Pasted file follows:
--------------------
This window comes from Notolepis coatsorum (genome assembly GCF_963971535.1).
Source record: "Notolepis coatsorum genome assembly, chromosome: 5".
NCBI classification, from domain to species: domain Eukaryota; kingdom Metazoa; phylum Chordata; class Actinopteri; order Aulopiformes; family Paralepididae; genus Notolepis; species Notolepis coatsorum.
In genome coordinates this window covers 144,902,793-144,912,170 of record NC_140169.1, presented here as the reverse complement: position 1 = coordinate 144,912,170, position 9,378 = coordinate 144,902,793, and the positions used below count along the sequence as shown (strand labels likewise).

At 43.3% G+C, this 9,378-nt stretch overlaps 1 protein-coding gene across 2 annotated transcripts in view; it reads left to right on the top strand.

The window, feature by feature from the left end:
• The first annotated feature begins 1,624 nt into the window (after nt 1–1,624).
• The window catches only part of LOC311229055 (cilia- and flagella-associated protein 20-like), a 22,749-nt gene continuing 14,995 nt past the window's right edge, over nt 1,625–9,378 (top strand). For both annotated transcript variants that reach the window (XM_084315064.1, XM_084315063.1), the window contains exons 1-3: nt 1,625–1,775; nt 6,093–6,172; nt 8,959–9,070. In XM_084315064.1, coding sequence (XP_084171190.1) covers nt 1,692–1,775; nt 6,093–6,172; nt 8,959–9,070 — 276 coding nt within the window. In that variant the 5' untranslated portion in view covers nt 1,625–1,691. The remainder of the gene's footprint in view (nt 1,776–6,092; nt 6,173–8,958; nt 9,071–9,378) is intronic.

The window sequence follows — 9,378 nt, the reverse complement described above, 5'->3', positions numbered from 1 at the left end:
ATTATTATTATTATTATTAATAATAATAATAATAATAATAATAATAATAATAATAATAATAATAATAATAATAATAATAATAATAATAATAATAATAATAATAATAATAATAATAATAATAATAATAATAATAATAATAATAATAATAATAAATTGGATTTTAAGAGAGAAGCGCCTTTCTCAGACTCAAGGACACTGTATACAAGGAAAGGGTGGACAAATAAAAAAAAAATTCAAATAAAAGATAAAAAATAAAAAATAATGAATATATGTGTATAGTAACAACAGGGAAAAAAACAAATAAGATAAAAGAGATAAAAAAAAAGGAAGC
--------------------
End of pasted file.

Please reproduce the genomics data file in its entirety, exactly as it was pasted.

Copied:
This window comes from Notolepis coatsorum (genome assembly GCF_963971535.1).
Source record: "Notolepis coatsorum genome assembly, chromosome: 5".
NCBI classification, from domain to species: domain Eukaryota; kingdom Metazoa; phylum Chordata; class Actinopteri; order Aulopiformes; family Paralepididae; genus Notolepis; species Notolepis coatsorum.
In genome coordinates this window covers 144,902,793-144,912,170 of record NC_140169.1, presented here as the reverse complement: position 1 = coordinate 144,912,170, position 9,378 = coordinate 144,902,793, and the positions used below count along the sequence as shown (strand labels likewise).

At 43.3% G+C, this 9,378-nt stretch overlaps 1 protein-coding gene across 2 annotated transcripts in view; it reads left to right on the top strand.

The window, feature by feature from the left end:
• The first annotated feature begins 1,624 nt into the window (after nt 1–1,624).
• The window catches only part of LOC311229055 (cilia- and flagella-associated protein 20-like), a 22,749-nt gene continuing 14,995 nt past the window's right edge, over nt 1,625–9,378 (top strand). For both annotated transcript variants that reach the window (XM_084315064.1, XM_084315063.1), the window contains exons 1-3: nt 1,625–1,775; nt 6,093–6,172; nt 8,959–9,070. In XM_084315064.1, coding sequence (XP_084171190.1) covers nt 1,692–1,775; nt 6,093–6,172; nt 8,959–9,070 — 276 coding nt within the window. In that variant the 5' untranslated portion in view covers nt 1,625–1,691. The remainder of the gene's footprint in view (nt 1,776–6,092; nt 6,173–8,958; nt 9,071–9,378) is intronic.

The window sequence follows — 9,378 nt, the reverse complement described above, 5'->3', positions numbered from 1 at the left end:
ATTATTATTATTATTATTAATAATAATAATAATAATAATAATAATAATAATAATAATAATAATAATAATAATAATAATAATAATAATAATAATAATAATAATAATAATAATAATAATAATAATAATAATAATAATAATAATAATAATAATAAATTGGATTTTAAGAGAGAAGCGCCTTTCTCAGACTCAAGGACACTGTATACAAGGAAAGGGTGGACAAATAAAAAAAAAATTCAAATAAAAGATAAAAAATAAAAAATAATGAATATATGTGTATAGTAACAACAGGGAAAAAAACAAATAAGATAAAAGAGATAAAAAAAAAGGAAGC